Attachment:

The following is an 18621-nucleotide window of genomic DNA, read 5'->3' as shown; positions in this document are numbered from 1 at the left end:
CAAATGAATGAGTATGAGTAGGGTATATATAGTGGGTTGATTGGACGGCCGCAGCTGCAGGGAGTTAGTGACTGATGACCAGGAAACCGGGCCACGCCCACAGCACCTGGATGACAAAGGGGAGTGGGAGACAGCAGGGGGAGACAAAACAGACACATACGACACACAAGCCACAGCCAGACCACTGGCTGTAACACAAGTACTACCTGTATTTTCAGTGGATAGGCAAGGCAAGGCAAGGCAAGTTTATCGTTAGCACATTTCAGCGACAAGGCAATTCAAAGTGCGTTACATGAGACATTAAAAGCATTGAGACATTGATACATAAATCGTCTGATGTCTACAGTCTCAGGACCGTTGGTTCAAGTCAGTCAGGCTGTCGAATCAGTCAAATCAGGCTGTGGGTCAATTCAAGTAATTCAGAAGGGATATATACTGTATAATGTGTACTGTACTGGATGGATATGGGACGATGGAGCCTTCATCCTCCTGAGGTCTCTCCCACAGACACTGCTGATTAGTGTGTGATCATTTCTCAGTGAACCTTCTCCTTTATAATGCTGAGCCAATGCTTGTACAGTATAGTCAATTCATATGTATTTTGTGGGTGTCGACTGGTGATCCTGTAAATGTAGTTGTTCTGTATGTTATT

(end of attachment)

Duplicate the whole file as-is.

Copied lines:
The following is an 18621-nucleotide window of genomic DNA, read 5'->3' as shown; positions in this document are numbered from 1 at the left end:
CAAATGAATGAGTATGAGTAGGGTATATATAGTGGGTTGATTGGACGGCCGCAGCTGCAGGGAGTTAGTGACTGATGACCAGGAAACCGGGCCACGCCCACAGCACCTGGATGACAAAGGGGAGTGGGAGACAGCAGGGGGAGACAAAACAGACACATACGACACACAAGCCACAGCCAGACCACTGGCTGTAACACAAGTACTACCTGTATTTTCAGTGGATAGGCAAGGCAAGGCAAGGCAAGTTTATCGTTAGCACATTTCAGCGACAAGGCAATTCAAAGTGCGTTACATGAGACATTAAAAGCATTGAGACATTGATACATAAATCGTCTGATGTCTACAGTCTCAGGACCGTTGGTTCAAGTCAGTCAGGCTGTCGAATCAGTCAAATCAGGCTGTGGGTCAATTCAAGTAATTCAGAAGGGATATATACTGTATAATGTGTACTGTACTGGATGGATATGGGACGATGGAGCCTTCATCCTCCTGAGGTCTCTCCCACAGACACTGCTGATTAGTGTGTGATCATTTCTCAGTGAACCTTCTCCTTTATAATGCTGAGCCAATGCTTGTACAGTATAGTCAATTCATATGTATTTTGTGGGTGTCGACTGGTGATCCTGTAAATGTAGTTGTTCTGTATGTTATT